“In Bartnicki, the harm that the law was intended to protect against — the interception of the wire transmission — had occurred before the radio station played the recording,” says Quinto. “Punishing the radio station would not make the harm any less likely to occur. In contrast, the trade secret laws seek to protect a party that has developed valuable information from having that information revealed to competitors or others who could benefit from its use. Thus, the real harm does not occur when trade secret information is taken; the real harm occurs when it is used or disclosed.”
And with trade secrets, disclosure really is the key. If an employee at Coca-Cola discloses the secret sauce to a reporter, he or she is doing the disclosing. But a media outlet that is publishing an exclusive about what’s in the hacked files is much more likely to be pinned as the discloser.
And it gets worse because, as Quinto points out, misappropriation of trade secrets also can be punished criminally. At this point, it’s only theoretical that a reporter could go to jail for publishing something in the Sony files, but nevertheless, beware Daily Beast!
All that said, while there haven’t been many cases discussing the intersection between trade secrets and the First Amendment, there are at least a few highlights from case law that are tasty to the media.
For example, in one case involving Apple Computer’s efforts to subpoena those who published the company’s secret plans to release a device that would facilitate the creation of digital live sound recordings, a California appeals court wrote that “whatever is given to trade secrets law is taken away from the freedom of speech. In the abstract, at least, it seems plain that where both cannot be accommodated, it is the statutory quasi-property right that must give way, not the deeply rooted constitutional right to share and acquire information.”
Then, in the entertainment industry’s own backyard, there was the lawsuit brought by the DVD Copy Control Association against those websites that published the software code that decrypts the data on commercial DVDs. This battle went many rounds, with a preliminary injunction being issued, an appellate court overturning the injunction on the basis of the First Amendment, a higher appeals court then rejecting that ruling on the basis that the First Amendment has no application in trade secret cases and then finally, the lower appeals court deciding that the software code at issue wasn’t really secret because it was already available on hundreds of websites by the time the lawsuit was filed.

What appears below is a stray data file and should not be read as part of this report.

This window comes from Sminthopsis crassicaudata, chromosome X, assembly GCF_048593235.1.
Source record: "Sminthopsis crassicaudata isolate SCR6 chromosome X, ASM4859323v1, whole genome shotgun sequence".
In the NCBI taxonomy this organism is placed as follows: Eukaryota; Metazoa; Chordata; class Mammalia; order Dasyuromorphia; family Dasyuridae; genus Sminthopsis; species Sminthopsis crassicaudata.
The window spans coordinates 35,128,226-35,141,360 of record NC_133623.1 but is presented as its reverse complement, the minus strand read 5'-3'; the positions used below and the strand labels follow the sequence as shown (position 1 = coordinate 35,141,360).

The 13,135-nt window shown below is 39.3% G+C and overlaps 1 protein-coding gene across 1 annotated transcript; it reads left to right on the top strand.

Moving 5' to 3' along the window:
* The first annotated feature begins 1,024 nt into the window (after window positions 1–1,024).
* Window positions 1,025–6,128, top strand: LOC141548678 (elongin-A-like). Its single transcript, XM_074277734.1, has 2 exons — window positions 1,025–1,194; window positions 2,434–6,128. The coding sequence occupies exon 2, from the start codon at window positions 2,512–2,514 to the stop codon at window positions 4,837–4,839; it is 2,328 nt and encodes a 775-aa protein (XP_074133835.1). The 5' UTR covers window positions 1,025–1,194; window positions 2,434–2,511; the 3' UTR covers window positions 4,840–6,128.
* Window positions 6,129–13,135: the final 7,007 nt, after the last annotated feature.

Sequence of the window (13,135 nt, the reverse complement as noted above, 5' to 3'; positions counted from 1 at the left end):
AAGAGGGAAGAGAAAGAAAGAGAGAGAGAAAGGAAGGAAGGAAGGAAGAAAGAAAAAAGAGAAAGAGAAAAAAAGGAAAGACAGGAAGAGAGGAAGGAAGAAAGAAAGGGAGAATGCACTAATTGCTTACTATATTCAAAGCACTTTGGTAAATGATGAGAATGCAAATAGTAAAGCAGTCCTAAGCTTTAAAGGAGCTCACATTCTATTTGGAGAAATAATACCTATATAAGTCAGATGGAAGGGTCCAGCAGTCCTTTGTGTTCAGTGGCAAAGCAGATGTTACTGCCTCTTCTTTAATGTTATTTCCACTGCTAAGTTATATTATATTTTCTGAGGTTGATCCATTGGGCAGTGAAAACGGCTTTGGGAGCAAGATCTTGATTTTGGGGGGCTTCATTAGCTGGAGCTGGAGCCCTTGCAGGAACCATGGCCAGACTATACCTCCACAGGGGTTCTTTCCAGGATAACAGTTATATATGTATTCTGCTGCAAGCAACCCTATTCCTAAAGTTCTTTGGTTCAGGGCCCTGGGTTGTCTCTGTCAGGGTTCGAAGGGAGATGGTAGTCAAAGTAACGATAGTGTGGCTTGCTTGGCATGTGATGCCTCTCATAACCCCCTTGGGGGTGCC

As such, even Quinto acknowledges that it would be nearly impossible to litigate such a lawsuit against any news organization that merely repeats information that has been disclosed by another media outlet. In an odd twist of law, the media aggregators might be on safer ground than those who are breaking news.
Of course, telling the world that Sony co-chairman Amy Pascal once called DiCaprio “despicable” in a private conversation might not arise to a trade secret in the first place. And although the law might be a bit vague on whether news organizations can disclose more sensitive secrets, there’s still a litany of cases — like this one or that one — standing for the proposition that judges care about matters of public interest and are generally deferential to the First Amendment.
In sending legal threats as he did, Boies certainly put the media on notice — maybe not only to preserve the ability of scoring great damages in the event of a lawsuit, but also to give news organizations some pause and remind them of ethical responsibilities. (See also Aaron Sorkin‘s op-ed, “The Sony Hack and the Yellow Press.”)
But this all could backfire for Sony.
If the company does bring a lawsuit, it would probably have to show that it made reasonable efforts to protect the information. Does Sony really want to open up that examination?
And even if the company’s threats are just smoke, it could compel reporters to try to figure out what exactly the studio is ready to go to war over and what are the secrets that fall under the category of being in the public concern.
“The media could move away Angelina Jolie to Operation Goliath,” says Sellars, referring to a batch of documents about the MPAA’s strategy to get tough on Google. “Sending a hostile letter could be seen as invitation to keep digging.”